Imaging of Mesenchymal Stem Cell Transplant by Bioluminescence and PET

Department of Nuclear Medicine/Radiology, University Hospitals Case Medical Center, Case Western Reserve University, Cleveland, Ohio 44106, USA.
Journal of Nuclear Medicine (Impact Factor: 6.16). 01/2008; 48(12):2011-20. DOI: 10.2967/jnumed.107.043166
Source: PubMed


Dynamic measurements of infused stem cells generally require animal euthanasia for single-time-point determinations of engraftment. In this study, we used a triple-fusion reporter system for multimodal imaging to monitor human mesenchymal stem cell (hMSC) transplants.
hMSCs were transduced with a triple-fusion reporter, fluc-mrfp-ttk (encoding firefly luciferase, monomeric red fluorescent protein, and truncated herpes simplex virus type 1 sr39 thymidine kinase) by use of a lentiviral vector. Transduced cells were assayed in vitro for the expression of each functional component of the triple-fusion reporter. Transduced and control hMSCs were compared for their potential to differentiate into bone, cartilage, and fat. hMSCs expressing the reporter were then loaded into porous, fibronectin-coated ceramic cubes and subcutaneously implanted into NOD-SCID mice along with cubes that were loaded with wild-type hMSCs and empty cubes. Mice were imaged repeatedly over 3 mo by bioluminescence imaging (BLI), and selected animals underwent CT and PET imaging.
Osteogenic, adipogenic, and chondrogenic potential assays revealed retained differentiation potentials between transduced and wild-type hMSCs. Signals from the cubes loaded with reporter-transduced hMSCs were visible by BLI over 3 mo. There was no signal from the empty or wild-type hMSC-loaded control cubes. PET data provided confirmation of the quantitative estimation of the number of cells at one spot (cube). Cubes were removed from some animals, and histologic evaluations showed bone formation in cubes loaded with either reporter-transduced or wild-type hMSCs, whereas empty controls were negative for bone formation.
The triple-fusion reporter approach resulted in a reliable method of labeling stem cells for investigation in small-animal models by use of both BLI and small-animal PET imaging. It has the potential for translation into future human studies with clinical PET.

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Available from: Amad Awadallah, Oct 05, 2015
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    • "According to Lebond et al. (2009), the mean engraftment rate after systemic delivery is in a range of 0.01–0.1 %. However, imaging studies of labeled mesenchymal stem cells show that following intravenous delivery most of the cells home into the lung (Love et al. 2007). Yan et al. (2007) conclude that systemic administration of mesenchymal stem cells shortly after lung injury results in adequate engraftment, but their application at a later time might initiate fibrotic changes. "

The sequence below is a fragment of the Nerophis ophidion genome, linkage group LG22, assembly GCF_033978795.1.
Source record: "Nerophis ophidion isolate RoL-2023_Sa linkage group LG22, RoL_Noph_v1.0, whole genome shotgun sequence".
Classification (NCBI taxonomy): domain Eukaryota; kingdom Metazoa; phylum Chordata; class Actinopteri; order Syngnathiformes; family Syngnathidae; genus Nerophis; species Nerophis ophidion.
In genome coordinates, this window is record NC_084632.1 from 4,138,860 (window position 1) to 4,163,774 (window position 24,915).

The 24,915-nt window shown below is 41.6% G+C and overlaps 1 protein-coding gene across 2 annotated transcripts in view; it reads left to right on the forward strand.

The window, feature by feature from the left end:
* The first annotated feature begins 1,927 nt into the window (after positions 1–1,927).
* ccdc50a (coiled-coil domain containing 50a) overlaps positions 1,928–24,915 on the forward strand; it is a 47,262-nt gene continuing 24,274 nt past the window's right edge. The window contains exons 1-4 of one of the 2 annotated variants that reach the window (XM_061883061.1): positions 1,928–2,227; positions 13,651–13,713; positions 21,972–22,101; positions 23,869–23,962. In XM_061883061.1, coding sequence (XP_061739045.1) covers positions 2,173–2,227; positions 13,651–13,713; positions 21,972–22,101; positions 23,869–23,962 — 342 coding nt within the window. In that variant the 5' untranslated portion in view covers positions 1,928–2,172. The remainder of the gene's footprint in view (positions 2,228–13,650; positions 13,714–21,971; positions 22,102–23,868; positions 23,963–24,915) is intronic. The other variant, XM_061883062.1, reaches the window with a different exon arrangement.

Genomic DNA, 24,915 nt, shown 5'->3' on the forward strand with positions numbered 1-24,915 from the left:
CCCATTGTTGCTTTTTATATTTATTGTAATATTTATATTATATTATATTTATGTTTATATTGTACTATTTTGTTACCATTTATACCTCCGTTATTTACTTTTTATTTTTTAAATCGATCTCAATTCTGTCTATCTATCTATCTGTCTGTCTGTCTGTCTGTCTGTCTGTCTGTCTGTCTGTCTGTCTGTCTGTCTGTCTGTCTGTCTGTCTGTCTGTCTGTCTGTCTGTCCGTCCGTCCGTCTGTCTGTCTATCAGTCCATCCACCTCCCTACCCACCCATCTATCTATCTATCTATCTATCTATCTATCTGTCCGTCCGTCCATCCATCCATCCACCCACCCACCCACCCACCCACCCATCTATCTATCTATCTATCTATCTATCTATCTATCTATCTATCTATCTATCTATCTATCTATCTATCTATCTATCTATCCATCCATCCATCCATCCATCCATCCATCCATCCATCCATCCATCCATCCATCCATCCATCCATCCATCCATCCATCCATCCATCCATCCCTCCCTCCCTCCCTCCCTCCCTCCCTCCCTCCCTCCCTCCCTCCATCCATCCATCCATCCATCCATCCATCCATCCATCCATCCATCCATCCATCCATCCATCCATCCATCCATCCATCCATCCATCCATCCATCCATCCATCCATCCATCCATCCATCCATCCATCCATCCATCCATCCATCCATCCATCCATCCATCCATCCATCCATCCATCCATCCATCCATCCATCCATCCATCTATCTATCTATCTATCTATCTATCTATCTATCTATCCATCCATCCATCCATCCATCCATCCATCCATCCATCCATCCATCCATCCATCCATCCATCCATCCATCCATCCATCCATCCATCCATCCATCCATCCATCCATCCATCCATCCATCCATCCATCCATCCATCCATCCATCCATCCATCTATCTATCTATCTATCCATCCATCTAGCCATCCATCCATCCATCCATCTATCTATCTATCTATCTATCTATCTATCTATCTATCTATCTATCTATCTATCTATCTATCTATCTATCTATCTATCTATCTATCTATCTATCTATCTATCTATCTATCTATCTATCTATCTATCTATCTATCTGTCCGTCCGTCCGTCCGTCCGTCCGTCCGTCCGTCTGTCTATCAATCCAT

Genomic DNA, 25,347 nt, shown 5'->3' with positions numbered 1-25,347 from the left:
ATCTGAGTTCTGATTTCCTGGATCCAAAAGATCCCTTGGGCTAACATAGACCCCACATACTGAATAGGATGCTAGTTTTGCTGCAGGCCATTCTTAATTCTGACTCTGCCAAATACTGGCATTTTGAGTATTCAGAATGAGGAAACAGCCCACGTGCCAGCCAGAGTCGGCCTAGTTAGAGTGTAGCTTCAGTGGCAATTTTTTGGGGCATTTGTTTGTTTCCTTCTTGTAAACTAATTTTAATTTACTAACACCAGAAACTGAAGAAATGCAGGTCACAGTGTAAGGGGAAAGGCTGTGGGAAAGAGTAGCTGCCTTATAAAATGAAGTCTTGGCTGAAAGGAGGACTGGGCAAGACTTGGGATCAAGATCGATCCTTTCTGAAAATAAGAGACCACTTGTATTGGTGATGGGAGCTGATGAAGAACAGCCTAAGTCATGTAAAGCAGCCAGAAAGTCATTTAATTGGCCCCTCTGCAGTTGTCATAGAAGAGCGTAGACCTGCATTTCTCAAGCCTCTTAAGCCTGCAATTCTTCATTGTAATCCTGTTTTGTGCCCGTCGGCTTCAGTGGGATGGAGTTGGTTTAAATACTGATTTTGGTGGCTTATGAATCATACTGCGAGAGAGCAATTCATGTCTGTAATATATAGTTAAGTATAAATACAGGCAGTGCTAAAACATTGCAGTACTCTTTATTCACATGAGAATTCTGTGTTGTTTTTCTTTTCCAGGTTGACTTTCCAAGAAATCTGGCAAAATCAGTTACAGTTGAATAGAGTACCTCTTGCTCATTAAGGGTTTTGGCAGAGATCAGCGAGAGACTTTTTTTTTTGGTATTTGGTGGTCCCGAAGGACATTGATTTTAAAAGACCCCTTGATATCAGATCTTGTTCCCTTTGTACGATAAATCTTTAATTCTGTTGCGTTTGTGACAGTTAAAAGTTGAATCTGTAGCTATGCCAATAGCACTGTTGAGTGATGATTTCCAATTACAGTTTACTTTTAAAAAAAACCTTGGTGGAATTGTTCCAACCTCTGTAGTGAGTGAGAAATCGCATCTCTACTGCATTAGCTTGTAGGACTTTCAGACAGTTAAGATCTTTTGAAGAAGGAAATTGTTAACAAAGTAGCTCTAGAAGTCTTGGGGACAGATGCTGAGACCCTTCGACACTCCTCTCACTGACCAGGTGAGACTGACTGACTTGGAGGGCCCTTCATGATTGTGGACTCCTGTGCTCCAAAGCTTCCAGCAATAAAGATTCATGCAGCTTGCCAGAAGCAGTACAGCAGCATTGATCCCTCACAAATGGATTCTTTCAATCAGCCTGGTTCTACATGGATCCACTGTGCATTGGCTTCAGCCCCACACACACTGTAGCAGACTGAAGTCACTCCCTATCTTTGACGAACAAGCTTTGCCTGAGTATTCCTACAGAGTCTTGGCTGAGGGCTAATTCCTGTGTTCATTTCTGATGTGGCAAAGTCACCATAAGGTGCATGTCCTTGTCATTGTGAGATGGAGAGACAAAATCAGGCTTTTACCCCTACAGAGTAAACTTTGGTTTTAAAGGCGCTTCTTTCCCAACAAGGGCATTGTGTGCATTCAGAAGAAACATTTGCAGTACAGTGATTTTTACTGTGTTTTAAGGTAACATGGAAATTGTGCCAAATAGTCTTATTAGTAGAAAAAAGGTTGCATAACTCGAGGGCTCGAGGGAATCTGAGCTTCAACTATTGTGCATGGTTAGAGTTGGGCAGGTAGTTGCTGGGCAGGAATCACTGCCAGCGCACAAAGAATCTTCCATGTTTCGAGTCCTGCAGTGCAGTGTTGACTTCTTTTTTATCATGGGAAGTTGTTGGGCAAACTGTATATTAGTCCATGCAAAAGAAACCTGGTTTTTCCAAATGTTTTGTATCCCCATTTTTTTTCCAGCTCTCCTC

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    ABSTRACT: Cystic fibrosis (CF) is a life-threatening autosomal recessive multi-organ disorder with the mean incidence of 0.737 per 10,000 people worldwide. Despite many advances in therapy, patients fail to have a satisfactory quality of life. The end-stage lung disease still accounts for significant mortality and puts patients in the need of lung transplantation. Even though the disease is monogenic, the trials of topical gene transfer into airway epithelial cells have so far been disappointing. It is proven that stem cells can be differentiated into type II alveolar epithelial cells. Wharton's jelly-derived mesenchymal stem cells (MSC) from non-CF carrier third-party donors could be an effective alternative to bone marrow or embryonic stem cells. The harvesting process is an easy and ethically uncontroversial procedure. The MSC cell should be applied through repetitive infusions due to rapid lung epithelial cell turnover. However, the low stem cell incorporation remains a problem. Pre-clinical studies imply that even 6-10 % of the wild-type cystic fibrosis transmembrane conductance regulator (CFTR) expression could be enough to restore chloride secretion. The route of administration, the optimal dose, as well as the intervals between infusions have yet to be determined. This review discusses the clinical potential of mesenchymal stem cell in CF patients.
    Advances in Experimental Medicine and Biology 09/2014; 833. DOI:10.1007/5584_2014_17 · 1.96 Impact Factor